Foreign Cars Set to Rock Korean Market Next Year

      December 08, 2012 08:16

      Imported car sales in November rose 3.8 percent compared to the previous month and 35.1 percent on-year to a monthly record of 12,470 units, the Korea Automobile Importers and Distributors Association said Wednesday. The previous record was set in September this year with 12,123.

      Sales of Korean cars in November also rose 10 percent compared to the same month in 2011, but were not enough to catch up with the explosive growth of imports. Imported cars now account for more than 10 percent of the passenger car market. In terms of revenues, the percentage is estimated as high as 20 percent since they are normally more expensive.

      "Just a few years ago, only a select group of rich Koreans could afford an imported car, but the situation has changed completely now," said Yoon Dae-sung of KAIDA.

      Foreign car brands are expected to enjoy growing popularity here with more affordable new models. They plan to release a wide range of mid-sized and compact vehicles in the 1.0 to 2.0-liter engine class to tap into a new group of potential buyers, while domestic automakers like Hyundai Motor and affiliate Kia Motors have a dearth of new models set for release next year.

      ◆ Smaller Foreign Models

      Mercedes-Benz will begin selling the 1.8-liter A Class here next year, a compact hatchback first launched in 1997 but not so far sold in Korea. Until just a few years ago, the large S Class sedans comprised the bulk of sales in Korea for Mercedes and the German automaker did not even think about selling the A Class here. But soaring sales of rival BMW's compact 1 Series and mid-sized 3 Series in Korea prompted Mercedes-Benz to change its mind.

      Volkswagen plans to sell its 1.2-liter or 1.4-liter Polo subcompact here next year. Buoyed by the success of the compact 2.0-liter Golf, Volkswagen is confident Koreans will open their wallets to buy the subcompact, which costs 50 percent more than Korean models of the same size. Fiat plans to introduce the 1.5-liter gasoline 500 Cinquecento and 2.0-liter diesel Freemont SUV.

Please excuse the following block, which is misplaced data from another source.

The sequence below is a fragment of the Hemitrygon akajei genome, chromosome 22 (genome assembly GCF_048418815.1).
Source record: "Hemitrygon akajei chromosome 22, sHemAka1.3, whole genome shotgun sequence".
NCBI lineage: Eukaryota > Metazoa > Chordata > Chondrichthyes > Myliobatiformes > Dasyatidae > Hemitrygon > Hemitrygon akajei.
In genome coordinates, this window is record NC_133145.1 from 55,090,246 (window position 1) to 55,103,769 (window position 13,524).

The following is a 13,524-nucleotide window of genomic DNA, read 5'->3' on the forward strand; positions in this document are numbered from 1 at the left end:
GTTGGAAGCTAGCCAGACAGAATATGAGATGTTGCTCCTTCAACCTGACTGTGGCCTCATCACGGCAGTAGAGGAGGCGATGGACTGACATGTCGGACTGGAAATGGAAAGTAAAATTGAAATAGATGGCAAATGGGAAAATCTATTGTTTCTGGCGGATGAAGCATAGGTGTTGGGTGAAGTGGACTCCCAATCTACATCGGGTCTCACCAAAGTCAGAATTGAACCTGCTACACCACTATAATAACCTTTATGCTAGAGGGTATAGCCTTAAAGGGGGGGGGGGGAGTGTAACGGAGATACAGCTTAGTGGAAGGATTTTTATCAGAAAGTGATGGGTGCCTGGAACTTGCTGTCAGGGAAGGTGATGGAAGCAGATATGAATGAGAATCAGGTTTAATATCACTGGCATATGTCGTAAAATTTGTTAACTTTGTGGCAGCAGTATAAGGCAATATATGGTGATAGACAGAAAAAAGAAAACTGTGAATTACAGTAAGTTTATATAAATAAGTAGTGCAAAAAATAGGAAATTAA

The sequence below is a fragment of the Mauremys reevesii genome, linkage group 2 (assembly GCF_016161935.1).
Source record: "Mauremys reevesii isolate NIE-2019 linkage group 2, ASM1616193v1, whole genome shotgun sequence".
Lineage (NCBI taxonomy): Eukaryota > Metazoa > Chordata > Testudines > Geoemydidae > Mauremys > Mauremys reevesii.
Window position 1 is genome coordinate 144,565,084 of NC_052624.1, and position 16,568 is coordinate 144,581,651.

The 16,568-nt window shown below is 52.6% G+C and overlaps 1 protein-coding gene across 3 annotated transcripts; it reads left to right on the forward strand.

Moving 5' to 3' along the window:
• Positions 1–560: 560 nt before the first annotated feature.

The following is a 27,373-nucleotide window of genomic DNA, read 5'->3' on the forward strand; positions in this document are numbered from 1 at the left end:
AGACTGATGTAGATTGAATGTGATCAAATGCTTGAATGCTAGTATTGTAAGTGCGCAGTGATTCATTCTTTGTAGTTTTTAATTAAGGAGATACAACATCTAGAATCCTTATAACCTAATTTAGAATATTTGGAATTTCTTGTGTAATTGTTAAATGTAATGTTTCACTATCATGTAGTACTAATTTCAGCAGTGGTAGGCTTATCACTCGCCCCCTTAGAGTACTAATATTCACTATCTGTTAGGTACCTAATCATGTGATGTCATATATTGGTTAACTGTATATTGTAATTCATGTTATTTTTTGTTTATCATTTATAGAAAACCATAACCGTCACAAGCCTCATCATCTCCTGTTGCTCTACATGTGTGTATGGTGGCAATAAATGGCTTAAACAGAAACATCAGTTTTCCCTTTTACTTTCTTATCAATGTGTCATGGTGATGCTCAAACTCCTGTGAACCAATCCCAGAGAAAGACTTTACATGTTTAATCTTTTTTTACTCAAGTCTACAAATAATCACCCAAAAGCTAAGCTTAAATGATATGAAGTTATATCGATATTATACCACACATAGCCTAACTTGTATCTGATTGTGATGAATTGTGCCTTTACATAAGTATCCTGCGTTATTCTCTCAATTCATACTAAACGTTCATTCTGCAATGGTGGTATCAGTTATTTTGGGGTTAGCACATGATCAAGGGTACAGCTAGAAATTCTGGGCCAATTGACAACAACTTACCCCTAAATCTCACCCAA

BMW, the top foreign carmaker in terms of sales and credited with increasing the size of the overall pie for foreign automakers here, will introduce the New 3 Series Grand Tourismo here next year. The GT is built on the same chassis as the 5 Series GT but features a coupe-styled roof and expanded trunk space. It will also launch a face-lifted version of its best-selling 5 Series large sedans.

      Toyota plans to market the latest version of its main RAV 4 SUV, while Honda will begin selling the new Civic compact next year.

      ◆ Few Domestic Models

      Hyundai rolls out only one new model next year, an upgraded version of the Genesis large sedan with a new engine and exterior. It also plans to launch the 2013 version of its compact Avante coupe and Santa Fe SUV with a wider interior. But those two models are not bestsellers.

      The situation is similar at affiliate Kia, which rolls out new models of its boxy Soul and compact multi-purpose Carens and a hatchback version of its compact K3. But those models are not popular enough to lure buyers away from imported brands.

      GM Korea plans to sell the Trax SUV next year, and Renault Samsung crossover concept car Captur. Ssangyong has no new vehicles lined up. That means the five automakers based in Korea will unveil only five new models between them next year, leading to predictions that the attention of consumers will shift to imports.

      "There are only 40 types of Korean models on the market now but more than 140 import models," a Hyundai staffer said. "And the price difference between domestic and foreign cars is narrowing."

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